Czech Finance Minister outlines plan to allow companies to pay taxes in euros and consider more debt in euros | Investment News
By Jan Lopatka and Jason Hovet
PRAGUE (Reuters) – The Czech government’s plan to let companies pay their taxes in euros from 2024 will allow the state to increase its borrowing in euros and it expects “low tens of percent “Businesses are making the switch,” Finance Minister Zbynek Stanjura told Reuters. .
The plan, which the government wants to push through parliament early next year, would allow value added tax and corporation tax in euros instead of kroner, he said, giving details on a plan the government announced when it took power late last year. .
The Czech Republic, one of eight members of the European Union outside the EU’s common currency area, has no firm date for adopting the euro, but the move would save the economy heavily dependent on exports to euroization.
“As we come up with this, we will, I believe, resolve a big conflict in the business community, where the smaller part, the exporters, will welcome it and want it for a long time, and the rest will not,” said Stanjura in an interview Thursday evening.
He said the government did not know how much government revenue from businesses would shift to the eurozone currency.
“We cannot automatically assume that every exporter…will choose to do so,” he said.
“If I had to make a rough estimate, it would be less than tens of percent… 10,20,30, it’s really rough, we don’t have a more detailed analysis.”
Last year’s Czech budget included 129 billion crowns ($5.53 billion) in corporation tax and 299 billion crowns in value added tax.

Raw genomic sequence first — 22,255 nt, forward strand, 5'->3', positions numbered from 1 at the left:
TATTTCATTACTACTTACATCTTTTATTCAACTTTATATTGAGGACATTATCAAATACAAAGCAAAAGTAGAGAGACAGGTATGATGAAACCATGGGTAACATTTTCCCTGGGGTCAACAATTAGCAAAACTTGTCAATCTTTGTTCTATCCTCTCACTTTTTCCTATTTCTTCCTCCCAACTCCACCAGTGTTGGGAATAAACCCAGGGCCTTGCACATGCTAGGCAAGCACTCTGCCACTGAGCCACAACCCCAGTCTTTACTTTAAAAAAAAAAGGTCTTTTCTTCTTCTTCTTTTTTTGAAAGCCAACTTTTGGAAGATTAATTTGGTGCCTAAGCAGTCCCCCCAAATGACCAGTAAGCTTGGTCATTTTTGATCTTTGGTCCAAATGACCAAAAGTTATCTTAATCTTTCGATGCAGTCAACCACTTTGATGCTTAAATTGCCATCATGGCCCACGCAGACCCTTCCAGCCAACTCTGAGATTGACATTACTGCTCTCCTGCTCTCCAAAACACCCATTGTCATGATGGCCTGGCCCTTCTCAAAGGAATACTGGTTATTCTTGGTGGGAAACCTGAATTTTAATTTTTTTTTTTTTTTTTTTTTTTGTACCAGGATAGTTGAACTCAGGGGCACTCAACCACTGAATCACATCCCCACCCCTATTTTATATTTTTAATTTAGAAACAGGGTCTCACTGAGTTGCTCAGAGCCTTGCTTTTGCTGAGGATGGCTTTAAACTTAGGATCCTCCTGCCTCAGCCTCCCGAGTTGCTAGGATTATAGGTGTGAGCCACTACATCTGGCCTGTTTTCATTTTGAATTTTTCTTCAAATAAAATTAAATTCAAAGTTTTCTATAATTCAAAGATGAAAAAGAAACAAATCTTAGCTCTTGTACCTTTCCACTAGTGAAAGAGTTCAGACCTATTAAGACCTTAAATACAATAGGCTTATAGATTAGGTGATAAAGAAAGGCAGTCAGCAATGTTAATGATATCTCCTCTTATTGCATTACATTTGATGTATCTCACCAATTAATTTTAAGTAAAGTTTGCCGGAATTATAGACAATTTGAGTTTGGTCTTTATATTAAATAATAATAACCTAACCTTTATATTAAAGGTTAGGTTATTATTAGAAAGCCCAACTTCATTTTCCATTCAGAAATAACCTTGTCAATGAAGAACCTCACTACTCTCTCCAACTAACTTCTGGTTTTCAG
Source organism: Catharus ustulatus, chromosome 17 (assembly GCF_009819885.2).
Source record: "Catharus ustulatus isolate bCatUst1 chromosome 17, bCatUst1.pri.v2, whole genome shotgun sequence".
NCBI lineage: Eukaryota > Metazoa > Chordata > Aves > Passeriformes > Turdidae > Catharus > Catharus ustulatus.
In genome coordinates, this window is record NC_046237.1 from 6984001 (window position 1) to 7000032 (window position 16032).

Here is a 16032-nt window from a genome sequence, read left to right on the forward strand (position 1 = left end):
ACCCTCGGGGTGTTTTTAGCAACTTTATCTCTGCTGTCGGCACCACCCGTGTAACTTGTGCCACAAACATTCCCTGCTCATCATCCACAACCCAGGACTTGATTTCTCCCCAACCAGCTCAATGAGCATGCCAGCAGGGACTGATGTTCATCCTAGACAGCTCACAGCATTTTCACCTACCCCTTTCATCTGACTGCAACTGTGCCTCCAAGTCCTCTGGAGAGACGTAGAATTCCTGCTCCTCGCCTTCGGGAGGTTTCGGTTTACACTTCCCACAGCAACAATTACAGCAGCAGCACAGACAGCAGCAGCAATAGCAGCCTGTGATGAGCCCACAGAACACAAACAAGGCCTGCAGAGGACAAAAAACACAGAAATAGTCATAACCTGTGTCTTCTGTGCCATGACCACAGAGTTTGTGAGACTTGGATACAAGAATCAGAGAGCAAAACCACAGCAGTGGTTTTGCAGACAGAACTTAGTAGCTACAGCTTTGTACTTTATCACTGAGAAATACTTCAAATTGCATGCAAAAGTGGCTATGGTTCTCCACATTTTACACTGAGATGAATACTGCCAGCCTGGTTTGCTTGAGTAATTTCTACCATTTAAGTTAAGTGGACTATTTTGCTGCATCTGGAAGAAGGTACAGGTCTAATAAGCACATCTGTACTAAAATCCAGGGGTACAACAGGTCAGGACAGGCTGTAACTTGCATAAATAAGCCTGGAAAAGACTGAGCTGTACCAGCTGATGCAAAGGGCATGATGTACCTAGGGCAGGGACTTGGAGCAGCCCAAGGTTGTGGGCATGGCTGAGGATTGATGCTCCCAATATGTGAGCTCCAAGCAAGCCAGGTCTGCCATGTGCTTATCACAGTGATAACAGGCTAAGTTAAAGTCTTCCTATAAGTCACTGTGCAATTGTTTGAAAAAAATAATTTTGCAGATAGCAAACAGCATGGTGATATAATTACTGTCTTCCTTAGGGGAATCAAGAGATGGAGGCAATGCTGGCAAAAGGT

Stanjura said further steps towards joining the euro were not being considered because the ruling five-party coalition has varied approaches – from the very pro-euro Pirate and TOP09 parties to the more skeptical Civic Democrats of Stanjura.
If the change is approved, which Stanjura has said it wants to do under a new accounting law by early 2023, it could lead to a higher proportion of public debt in euros, he said. declared.
“We are starting a debate on, when we estimate an increase in public revenues in euros, how this will be reflected in the financing of the state debt,” he said.
“The key decision must be taken next year for the (funding) strategy from the year 2024.”
The government redeemed its last outstanding eurobond last month and has only €1.5bn of euro debt left under local law, the ministry’s debt chief said. to Reuters last month was the preferred way to raise debt in euros.
($1 = 23.3480 Czech crowns)
(Reporting by Jan Lopatka and Jason Hovet; editing by Philippa Fletcher)
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